The Empty Balcony: The Boondock Saints

Every person, whether they be a casual movie viewer, or enough of a film buff that they have written tens of thousands of words about film (heh heh), has holes in their experience of film. There are a lot of movies out there, and there is just not enough time in the day to watch them all. The Boondock Saints is a case in point. Until last night, I had never seen this film, even though it’s on the must-see list for white males of my generation. If I had grown up in the Boston area, I’m sure I would have seen it before now, as watching it is positively de rigueur up there.

The film, written and directed by Troy Duffy, follows a pair of Irish immigrant brothers in Boston, named Connor and Murphy MacManus (Sean Patrick Flanery and Norman Reedus). They’re devoted Catholics, made clear early in the film, but in the same scene, it’s also made clear that the two of them are unrepentant badasses. Nobody in church looks that cool, but that’s what passes for character development in this movie.

Later, the viewer finds out the brothers have gotten themselves into a bit of trouble, resulting in a couple of Russian gangsters lying dead in an alleyway. Here, the film enters into a somewhat disjointed method of storytelling, as the MacManuses begin to cut a bloody swath through Boston’s criminal organizations. We viewers always seem to show up on the scene after the fact, accompanying FBI Agent Paul Smecker (Willem Dafoe) as he investigates the deaths, narrating his deductions as the reality plays out on screen in flashback. The most interesting aspect of this method is that, as the film progresses, what was, early on, straight flashbacks, become more and more muddled with The Boondock Saintscurrent events in the movie’s timeline, like there’s a progression of decay where violence and Dafoe will soon meet without any need for speculation. If that was Duffy’s intent, then well done. If it was accidental, then no matter.

The film bounces around from set piece to set piece, always resulting in the Brothers MacManus dealing death, alongside one of their friends, an angry and bumbling hood named David Della Rocco, played by David Della Rocco (no misprint). Apparently, the three of them have decided that Boston is too full of scoundrels and ruffians, and that is why they have decided to start shooting just about every gangster they can find. Instead of The Boondock Saints, this film could have been called The Sudden Vigilantes, for all the thought the characters put into their actions. That’s a common affliction throughout the plot. It’s a muddled mess. Inconsistencies abound, as if Mr. Duffy couldn’t be bothered with subtleties such as coherence. When there isn’t any shooting going on, what’s on screen is mere filler. This is not the type of film that rewards thinking.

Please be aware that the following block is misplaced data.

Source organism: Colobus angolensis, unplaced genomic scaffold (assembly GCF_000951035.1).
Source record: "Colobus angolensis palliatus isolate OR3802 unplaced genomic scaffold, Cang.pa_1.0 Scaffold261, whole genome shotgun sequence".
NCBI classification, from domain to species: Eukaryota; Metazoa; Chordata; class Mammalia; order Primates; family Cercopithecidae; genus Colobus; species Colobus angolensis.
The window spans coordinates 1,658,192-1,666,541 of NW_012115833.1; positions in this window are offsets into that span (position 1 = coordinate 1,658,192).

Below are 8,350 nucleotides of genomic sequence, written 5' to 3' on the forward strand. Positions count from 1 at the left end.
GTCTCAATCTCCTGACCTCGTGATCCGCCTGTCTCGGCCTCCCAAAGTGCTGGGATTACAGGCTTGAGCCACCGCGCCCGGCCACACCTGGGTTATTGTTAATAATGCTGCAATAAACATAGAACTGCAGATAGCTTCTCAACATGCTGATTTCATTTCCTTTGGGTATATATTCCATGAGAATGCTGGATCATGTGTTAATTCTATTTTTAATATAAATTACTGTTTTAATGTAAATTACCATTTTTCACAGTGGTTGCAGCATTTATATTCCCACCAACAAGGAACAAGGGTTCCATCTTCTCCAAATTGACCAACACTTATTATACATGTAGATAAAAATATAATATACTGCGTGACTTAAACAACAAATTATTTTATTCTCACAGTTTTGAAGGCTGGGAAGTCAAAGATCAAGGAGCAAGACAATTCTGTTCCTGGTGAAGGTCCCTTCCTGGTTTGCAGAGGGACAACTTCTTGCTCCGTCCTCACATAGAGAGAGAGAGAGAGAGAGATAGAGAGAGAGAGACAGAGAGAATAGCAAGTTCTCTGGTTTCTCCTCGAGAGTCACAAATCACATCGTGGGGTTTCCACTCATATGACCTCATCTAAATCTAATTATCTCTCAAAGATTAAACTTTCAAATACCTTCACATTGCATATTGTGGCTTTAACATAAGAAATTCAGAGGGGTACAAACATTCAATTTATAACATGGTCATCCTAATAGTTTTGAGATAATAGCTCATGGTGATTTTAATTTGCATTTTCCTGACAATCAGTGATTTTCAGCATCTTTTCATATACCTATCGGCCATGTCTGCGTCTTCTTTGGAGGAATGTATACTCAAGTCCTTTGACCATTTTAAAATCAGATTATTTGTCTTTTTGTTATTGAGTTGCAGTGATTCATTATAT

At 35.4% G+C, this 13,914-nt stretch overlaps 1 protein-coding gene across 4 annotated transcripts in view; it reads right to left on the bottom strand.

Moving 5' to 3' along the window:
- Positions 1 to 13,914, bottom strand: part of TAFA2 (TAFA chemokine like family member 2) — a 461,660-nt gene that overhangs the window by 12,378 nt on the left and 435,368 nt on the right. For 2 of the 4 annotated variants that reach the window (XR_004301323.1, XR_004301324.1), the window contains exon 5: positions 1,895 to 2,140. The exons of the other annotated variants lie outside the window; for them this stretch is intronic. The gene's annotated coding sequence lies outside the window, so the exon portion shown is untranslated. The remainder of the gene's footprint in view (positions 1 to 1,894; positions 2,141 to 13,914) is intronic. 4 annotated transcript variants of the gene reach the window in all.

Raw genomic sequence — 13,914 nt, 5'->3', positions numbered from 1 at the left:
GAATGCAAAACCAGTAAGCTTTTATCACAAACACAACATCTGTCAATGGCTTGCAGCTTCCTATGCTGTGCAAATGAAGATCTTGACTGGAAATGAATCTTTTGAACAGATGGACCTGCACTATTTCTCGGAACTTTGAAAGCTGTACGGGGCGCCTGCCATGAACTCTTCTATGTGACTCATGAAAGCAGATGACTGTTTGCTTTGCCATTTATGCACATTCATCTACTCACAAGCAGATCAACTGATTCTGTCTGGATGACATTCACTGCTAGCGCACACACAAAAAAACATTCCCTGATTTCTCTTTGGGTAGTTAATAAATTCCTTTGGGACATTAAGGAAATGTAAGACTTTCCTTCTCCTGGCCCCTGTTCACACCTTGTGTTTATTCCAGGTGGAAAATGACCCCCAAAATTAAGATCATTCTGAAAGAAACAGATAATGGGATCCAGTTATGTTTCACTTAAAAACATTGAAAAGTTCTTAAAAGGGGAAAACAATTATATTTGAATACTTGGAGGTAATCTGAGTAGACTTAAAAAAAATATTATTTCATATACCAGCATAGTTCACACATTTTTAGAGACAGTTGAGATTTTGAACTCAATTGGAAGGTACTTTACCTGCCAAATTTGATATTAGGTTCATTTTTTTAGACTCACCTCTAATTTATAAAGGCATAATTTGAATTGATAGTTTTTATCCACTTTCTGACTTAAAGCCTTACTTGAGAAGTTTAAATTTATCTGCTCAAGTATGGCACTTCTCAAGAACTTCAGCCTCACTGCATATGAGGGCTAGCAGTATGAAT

As for the four main cast members, their performances were enjoyable enough. I’d recommend Rocco in small doses only, though. Flanery and Reedus were properly understated through most of the film, and unflappable for the most part, just like badasses are supposed to be. Being a pair of Americans by birth, they let their accents slip here and there, but I’m not Irish enough to care.

Then there was Willem Dafoe. He doesn’t bother playing the typical FBI agent in this movie. His character is a bit of a sonofabitch capable of flamboyant behavior. It’s hard to tell if he was playing things for laughs. He was certainly intense. While he was every bit as uneven as the film itself, there were parts that Dafoe absolutely nailed.

The Boondock Saints does not measure up to its cult film credentials. I can see how it would give young males a hard-on, but the film is just about all flaws; it’s almost consumed in total by them. Half the time I was watching it, I felt like I was wasting my time. The only enjoyment I got out of it was by letting myself free fall into the spectacle, and that almost didn’t work.

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